You've not stated why you don't offer the same logic for guns as you do with missiles. You say you'd need more thought, I asked why? I've seen no reason in your arguments that requires you to thing more on the situation surrounding missiles because your arguments support guns by proxy supports missiles. Each time I keep making these kind of challenges you won't actually tell me they're wrong or exactly why they're wrong. I have one thing saying to me: this guy wants civil liberties surrounding arms regardless of consequence. Then: this guys is undecided about missiles because of the consequences. Then: this guy isn't bothered if legalisation leads to a problem but claims if it's the cause, then he'll budge - I think the difference is semantics when you consider than changes would be as a result of gun legalisation; after all, we're not talking about correlation, but where the legalisation of guns becomes responsible.

But, if I'm going to trust your previous statement - you'd budge at cause, then does that mean if the legalisation of guns in the UK were to cause the increase of murders and other violent crime in the UK then would you say, "the UK didn't need them", despite it being in contradiction with a previous statement?

Which makes these 3 statements seem contradictory and I keep raising them because I am looking to be told exactly how they don't contradict one another and how you're able to be undecided about missiles but be so stern when it comes to guns.

But also, when I make comparisons or suggestions about your mentality - for example, where I suggest that it's your kind of mentality that's caused so many problems in the world involving guns, you've barely addressed the issue.  When talking about the West arming other nations, you argue that they ought not to interfere, but you pass no judgment the result of the interference, which is what I was trying to get at, essentially, are these countries better off because they're armed?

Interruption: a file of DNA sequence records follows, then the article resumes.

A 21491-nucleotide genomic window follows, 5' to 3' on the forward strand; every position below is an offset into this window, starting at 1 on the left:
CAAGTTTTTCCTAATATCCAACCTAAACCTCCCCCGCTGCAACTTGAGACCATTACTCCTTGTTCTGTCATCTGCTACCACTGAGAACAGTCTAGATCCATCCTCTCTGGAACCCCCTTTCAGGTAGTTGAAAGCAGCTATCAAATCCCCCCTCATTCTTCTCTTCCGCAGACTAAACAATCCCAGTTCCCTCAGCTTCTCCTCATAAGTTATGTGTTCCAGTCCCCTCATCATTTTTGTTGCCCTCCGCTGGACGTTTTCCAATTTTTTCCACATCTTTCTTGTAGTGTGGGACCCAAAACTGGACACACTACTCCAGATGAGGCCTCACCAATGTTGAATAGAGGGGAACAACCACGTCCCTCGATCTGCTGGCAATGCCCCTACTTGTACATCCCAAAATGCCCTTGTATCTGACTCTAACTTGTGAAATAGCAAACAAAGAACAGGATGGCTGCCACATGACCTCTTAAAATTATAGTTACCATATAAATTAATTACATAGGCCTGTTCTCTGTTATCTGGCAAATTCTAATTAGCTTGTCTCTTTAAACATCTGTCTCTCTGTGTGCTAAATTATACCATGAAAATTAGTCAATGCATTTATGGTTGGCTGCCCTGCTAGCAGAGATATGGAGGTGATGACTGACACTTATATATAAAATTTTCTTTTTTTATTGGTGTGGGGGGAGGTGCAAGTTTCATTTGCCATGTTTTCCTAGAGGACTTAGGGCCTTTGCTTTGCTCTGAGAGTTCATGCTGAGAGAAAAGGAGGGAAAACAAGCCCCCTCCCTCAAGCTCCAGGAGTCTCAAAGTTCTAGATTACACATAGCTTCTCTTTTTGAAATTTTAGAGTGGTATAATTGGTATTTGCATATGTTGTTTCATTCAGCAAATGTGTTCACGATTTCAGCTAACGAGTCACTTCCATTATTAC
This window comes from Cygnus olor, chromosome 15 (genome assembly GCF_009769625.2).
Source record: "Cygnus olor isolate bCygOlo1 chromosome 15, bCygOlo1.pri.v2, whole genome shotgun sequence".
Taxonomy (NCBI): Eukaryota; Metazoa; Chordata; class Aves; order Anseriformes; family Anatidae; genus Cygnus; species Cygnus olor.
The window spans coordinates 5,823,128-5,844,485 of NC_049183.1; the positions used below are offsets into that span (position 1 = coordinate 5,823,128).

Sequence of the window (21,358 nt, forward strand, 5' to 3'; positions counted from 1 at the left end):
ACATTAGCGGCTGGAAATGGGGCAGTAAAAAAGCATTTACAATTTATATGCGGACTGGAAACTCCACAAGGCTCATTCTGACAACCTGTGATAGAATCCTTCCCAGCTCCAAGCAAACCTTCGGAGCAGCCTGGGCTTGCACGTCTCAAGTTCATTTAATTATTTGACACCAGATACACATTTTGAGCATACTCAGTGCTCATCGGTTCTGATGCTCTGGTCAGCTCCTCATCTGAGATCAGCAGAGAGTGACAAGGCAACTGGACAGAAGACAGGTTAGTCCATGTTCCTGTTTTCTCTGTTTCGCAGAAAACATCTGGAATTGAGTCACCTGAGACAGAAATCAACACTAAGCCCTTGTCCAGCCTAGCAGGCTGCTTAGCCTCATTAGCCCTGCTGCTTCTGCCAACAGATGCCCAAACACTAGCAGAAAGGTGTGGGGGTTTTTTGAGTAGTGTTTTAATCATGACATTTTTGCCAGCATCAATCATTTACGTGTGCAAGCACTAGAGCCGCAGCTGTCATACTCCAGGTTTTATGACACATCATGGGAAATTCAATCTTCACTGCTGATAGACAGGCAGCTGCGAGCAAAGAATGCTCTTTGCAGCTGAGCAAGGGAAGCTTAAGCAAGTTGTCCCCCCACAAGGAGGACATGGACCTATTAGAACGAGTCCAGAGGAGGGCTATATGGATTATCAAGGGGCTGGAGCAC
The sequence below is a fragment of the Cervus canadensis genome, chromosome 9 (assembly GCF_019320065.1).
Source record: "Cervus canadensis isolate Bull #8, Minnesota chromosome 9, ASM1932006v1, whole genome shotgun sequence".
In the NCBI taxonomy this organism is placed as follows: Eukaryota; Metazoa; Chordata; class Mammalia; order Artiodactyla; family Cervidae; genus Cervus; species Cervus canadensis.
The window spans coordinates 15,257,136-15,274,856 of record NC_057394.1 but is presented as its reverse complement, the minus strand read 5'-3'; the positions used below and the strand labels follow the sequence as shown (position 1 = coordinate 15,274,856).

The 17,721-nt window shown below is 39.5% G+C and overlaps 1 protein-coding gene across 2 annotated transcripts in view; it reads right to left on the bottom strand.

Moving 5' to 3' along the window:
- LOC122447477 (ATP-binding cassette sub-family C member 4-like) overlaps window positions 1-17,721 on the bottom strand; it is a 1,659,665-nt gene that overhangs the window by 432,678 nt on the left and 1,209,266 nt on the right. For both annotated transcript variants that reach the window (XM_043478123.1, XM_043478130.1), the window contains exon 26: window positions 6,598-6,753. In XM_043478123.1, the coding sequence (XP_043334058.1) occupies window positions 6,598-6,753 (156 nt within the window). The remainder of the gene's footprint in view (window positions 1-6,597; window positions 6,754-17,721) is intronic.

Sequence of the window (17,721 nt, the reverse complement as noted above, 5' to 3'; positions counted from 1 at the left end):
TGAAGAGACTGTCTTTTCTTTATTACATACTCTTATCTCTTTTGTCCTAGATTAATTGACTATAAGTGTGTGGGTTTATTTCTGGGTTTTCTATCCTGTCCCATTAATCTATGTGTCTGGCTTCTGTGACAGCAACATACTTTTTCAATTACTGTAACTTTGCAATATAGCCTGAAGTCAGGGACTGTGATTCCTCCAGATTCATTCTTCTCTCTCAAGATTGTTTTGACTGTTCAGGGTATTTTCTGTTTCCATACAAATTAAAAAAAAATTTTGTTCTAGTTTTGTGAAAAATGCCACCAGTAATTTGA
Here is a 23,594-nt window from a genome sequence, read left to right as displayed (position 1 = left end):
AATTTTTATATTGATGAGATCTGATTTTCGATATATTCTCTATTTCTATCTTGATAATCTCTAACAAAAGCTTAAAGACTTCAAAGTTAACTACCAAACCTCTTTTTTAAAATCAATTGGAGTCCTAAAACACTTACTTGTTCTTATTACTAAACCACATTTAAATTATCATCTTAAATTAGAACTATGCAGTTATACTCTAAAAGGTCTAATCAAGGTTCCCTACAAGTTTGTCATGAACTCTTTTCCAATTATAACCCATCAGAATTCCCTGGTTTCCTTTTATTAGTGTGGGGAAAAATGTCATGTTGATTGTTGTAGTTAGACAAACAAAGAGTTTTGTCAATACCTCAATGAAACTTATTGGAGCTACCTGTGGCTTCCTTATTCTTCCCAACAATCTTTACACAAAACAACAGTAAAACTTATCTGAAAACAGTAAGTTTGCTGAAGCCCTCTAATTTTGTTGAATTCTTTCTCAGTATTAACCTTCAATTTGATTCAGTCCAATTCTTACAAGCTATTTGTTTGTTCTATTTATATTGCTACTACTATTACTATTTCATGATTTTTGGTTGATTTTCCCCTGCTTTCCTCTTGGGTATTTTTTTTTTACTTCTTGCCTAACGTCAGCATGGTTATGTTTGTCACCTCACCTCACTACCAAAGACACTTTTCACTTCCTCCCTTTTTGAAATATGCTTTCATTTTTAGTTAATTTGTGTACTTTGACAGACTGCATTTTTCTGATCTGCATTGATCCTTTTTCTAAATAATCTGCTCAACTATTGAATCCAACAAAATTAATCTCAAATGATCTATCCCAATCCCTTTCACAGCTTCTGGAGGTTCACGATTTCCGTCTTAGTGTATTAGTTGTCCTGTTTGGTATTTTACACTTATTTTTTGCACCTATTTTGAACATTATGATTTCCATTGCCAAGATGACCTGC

It's these kind of things that I feel are being avoided and now it's making it increasingly difficult to assess exactly what it is you're arguing, after all, statements you make seem to contradict the logic you're using and the arguments you have been making.


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Offline Agamemnon

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Re: Atheists and Gun Ownership/Usage
« Reply #217 on: October 08, 2010, 03:02:58 PM »
It has nothing to do with the likelihood of a gun ban at all.

If that was true, then there was no reason to mention it in response to my post regarding the likelyhood of a gun ban.

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Offline koberulz

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Re: Atheists and Gun Ownership/Usage
« Reply #218 on: October 08, 2010, 04:31:54 PM »
Who gets to decide? How's a bill passed? Through government. Does this mean the government decide - not necessarily, whenever a bill is proposed, in our democratic society you as a collective have the ability to get the right amendments made or stop the bill being passed altogether.
Really?

Quote
As for data. I went through that one: research, studies, scientific method (like social sciences) etc.
These are not data. These are types of data. What numbers would indicate that legalising guns is a good idea? What numbers would indicate that banning guns is a good idea?

Quote
I need more info. You won't budge if guns lead to major problems, but will if they're the cause of major problems. I could at least do with knowing why you've made this distinction, particularly as it appears to be a contradiction to, "no stats in the world would make me budge".
If you could prove that the act of purchasing or owning a gun directly violates the rights of another, then guns should be banned. If legalising them leads to people using them to kill each other, guns should not be banned. Also, if my analysis of your arguments are wrong, I'd like to know why, if I don't, then I don't have much to go on.

Quote
You've not stated why you don't offer the same logic for guns as you do with missiles. You say you'd need more thought, I asked why?
The complete lack of realistic legal use, and the increased ability to kill dozens of people all at once. It's quite different from something that has legitimate uses and kills one person at a time.